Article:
Your spuds might not be award-winners, but growing them will be fun for the whole family.
IT REALLY IS possible to grow potatoes in a garbage can. It’s more for amusement than production, but sometimes you end up with a pretty good harvest.
One thing’s for sure: Kids love growing spuds in a garbage can, and it’s a great way to get them excited about gardening. Nurseries sell special potato-growing containers, but any clean 15-gallon or bigger plastic garbage can will do. Don’t use galvanized steel cans, because they rust out.
Begin by drilling several half-inch-wide drainage holes in the bottom and up the sides, about 2 inches up from the bottom. Good drainage is essential. If the roots sit in constantly wet soil, the plants will rot.
Next, fill the bottom of the can 6 inches deep with houseplant potting soil. Use potting soil that already contains slow-release fertilizer, or feed with a balanced (equal numbers) organic, soluble houseplant fertilizer every two weeks until the vines show signs of dying back in late summer.
Most Read Stories
- Billionaire Paul Allen pledges $30M toward permanent housing for Seattle’s homeless
- Seahawks trade with Falcons, 49ers to move out of first round of 2017 NFL Draft, now have 10 picks WATCH
- 2017 NFL draft: Live Seahawks updates from the second and third rounds
- Highway 99 tolling: Here's how much you could pay, according to new analysis
- Offer help to daughter every which way; it may build a bond | Dear Carolyn
Buy starter potatoes online or at your local nursery, and plant them whole, 5 inches apart, just under the soil surface. Plant only one variety of potato in each can.
Water the potatoes when you plant them, and before long, growth will occur. As soon as the vines grow to 4 inches tall, cover all but the top inch of the lowest-growing vine with compost, wood chips or potting soil. As the vines continue to grow, keep covering all but the top inch every time they put on another 4 inches. Potatoes form only along vines that are covered regularly, so allowing excessive uncovered growth to occur usually results in a reduced harvest.
Eventually, the vines will grow out of the top of the container, which will now be full of the covering material, and they will begin to bloom. By this time, spuds that formed along the covered vines should be sizing up, and you can reach in and pick the biggest ones you can find. These are new potatoes. They don’t store, but are delicious roasted for the evening’s dinner, especially if you follow Julia Child’s advice: “Add more butter!”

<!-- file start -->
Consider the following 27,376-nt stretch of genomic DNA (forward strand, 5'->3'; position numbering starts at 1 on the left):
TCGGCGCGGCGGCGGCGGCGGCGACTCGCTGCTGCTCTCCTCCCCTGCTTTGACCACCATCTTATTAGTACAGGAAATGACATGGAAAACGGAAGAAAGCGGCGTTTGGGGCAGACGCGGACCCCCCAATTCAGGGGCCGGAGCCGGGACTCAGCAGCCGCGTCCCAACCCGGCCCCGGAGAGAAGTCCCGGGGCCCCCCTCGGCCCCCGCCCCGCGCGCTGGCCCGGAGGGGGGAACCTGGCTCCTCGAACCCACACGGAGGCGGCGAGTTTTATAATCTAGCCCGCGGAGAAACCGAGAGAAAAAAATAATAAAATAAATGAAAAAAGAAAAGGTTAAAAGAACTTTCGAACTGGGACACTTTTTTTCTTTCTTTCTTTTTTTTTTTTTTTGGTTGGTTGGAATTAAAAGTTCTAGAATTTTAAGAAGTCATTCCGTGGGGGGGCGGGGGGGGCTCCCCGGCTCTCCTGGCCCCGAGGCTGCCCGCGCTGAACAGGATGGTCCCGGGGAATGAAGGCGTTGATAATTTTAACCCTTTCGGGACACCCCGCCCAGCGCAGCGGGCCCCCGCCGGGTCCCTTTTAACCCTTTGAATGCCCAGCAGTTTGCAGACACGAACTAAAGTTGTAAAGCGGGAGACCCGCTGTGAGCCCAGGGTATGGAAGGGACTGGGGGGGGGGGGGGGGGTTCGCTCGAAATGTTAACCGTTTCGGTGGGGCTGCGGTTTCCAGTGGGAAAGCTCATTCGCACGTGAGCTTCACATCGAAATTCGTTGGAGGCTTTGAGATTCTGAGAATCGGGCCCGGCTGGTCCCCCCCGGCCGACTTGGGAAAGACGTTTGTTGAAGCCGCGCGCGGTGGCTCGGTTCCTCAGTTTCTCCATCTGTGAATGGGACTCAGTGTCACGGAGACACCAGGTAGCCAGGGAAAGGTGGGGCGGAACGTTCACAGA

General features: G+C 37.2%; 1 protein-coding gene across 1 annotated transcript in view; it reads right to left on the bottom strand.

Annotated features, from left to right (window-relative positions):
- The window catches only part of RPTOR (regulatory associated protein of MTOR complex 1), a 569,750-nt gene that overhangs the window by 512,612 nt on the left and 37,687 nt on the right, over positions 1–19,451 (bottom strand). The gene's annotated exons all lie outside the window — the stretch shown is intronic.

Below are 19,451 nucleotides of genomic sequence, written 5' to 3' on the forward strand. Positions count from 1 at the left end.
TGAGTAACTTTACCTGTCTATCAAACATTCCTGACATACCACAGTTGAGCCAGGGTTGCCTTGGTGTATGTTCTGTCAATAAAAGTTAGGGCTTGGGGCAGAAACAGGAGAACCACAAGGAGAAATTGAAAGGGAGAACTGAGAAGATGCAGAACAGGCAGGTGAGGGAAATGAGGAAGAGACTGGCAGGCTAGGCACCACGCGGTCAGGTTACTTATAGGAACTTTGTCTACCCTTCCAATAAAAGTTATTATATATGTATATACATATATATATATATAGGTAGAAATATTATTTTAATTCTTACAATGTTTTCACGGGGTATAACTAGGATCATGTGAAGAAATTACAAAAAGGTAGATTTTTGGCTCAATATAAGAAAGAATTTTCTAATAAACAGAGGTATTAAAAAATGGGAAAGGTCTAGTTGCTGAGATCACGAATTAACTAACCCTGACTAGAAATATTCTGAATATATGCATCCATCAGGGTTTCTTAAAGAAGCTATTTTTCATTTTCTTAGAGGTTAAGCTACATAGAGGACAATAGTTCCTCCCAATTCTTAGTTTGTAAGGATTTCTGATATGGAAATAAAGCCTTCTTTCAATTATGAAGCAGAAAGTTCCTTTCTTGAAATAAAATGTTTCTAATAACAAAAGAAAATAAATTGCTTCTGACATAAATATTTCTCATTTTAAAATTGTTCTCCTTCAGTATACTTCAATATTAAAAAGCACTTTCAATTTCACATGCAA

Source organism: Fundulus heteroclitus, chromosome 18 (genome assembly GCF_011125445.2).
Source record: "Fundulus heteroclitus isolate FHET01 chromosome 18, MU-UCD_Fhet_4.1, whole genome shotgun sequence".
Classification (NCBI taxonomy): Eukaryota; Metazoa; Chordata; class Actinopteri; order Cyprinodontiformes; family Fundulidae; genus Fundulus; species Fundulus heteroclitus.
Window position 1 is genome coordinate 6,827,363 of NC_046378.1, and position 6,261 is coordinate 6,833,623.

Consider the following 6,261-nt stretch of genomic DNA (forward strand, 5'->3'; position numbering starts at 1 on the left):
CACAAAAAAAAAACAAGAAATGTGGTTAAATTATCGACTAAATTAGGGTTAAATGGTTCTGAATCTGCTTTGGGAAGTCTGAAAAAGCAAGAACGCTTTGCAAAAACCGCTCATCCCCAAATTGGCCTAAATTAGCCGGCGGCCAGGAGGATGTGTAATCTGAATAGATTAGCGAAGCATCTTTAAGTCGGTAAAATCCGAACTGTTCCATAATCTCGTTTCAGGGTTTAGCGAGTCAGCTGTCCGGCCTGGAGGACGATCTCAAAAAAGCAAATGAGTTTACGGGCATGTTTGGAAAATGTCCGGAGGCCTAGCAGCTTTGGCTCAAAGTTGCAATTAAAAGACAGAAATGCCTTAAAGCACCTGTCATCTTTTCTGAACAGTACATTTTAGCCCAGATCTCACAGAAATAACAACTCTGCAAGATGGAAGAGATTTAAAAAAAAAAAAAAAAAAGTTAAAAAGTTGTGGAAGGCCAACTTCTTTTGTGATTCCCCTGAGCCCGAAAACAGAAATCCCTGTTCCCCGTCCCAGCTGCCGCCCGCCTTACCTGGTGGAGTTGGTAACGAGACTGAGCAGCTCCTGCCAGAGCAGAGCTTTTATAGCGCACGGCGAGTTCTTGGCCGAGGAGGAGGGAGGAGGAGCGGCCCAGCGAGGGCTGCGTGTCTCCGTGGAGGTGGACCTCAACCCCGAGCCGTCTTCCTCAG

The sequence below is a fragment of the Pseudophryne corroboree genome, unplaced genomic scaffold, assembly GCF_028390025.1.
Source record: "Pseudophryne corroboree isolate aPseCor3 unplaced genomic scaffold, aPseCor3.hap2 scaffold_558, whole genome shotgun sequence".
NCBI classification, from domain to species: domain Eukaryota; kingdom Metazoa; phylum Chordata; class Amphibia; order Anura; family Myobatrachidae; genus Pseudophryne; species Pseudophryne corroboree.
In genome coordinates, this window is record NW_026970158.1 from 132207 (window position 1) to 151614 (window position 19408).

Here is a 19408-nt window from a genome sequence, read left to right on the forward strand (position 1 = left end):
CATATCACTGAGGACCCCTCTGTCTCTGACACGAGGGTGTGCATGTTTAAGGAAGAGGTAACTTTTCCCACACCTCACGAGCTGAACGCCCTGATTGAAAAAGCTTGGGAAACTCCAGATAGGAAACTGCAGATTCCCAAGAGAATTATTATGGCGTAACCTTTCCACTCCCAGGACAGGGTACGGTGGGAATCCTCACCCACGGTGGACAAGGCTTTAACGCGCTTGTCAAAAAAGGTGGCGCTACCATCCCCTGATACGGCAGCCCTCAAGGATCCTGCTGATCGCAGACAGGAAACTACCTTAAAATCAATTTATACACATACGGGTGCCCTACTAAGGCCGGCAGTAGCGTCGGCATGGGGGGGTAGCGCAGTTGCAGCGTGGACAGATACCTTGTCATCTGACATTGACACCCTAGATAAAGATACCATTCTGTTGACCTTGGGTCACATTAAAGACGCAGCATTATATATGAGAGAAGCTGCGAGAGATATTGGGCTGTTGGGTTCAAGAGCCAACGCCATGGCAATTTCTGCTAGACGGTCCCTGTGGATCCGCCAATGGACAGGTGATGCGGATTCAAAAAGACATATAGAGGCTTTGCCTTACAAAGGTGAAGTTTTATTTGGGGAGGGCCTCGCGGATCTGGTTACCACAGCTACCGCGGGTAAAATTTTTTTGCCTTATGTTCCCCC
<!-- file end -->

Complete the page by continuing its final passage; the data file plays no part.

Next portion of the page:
As summer progresses, continue to water and fertilize regularly while harvesting a few new potatoes now and then. In late summer or fall, depending on the variety you’re growing, the vines will begin to wither. Once they’ve died back completely, cut the vines where they emerge from the top of the can, and wait a week before harvesting. That will give the skins time to harden enough to store well.
Now comes the fun part. Adults and kids can’t wait to check out the bounty when you dump out the can. You never know what you’ll get. One year, I was delighted to discover 35 good-sized “German Butterball” potatoes, while my record harvest was 55 softball-sized, purple-skinned “Purple Peruvian.”
Wouldn’t you know: The year my TV partner Meeghan Black and I demonstrated the technique on our show, we ended up with about 200 potatoes, but to our chagrin, they were all about the size of Ping-Pong balls.
The most memorable harvest I experienced was at an event offering a prize to whomever came closest to guessing how many spuds were in the garbage can. Imagine the surprise when out came only eight potatoes: the smallest about the size of a marble, and the biggest practically the size of a Volkswagen Beetle!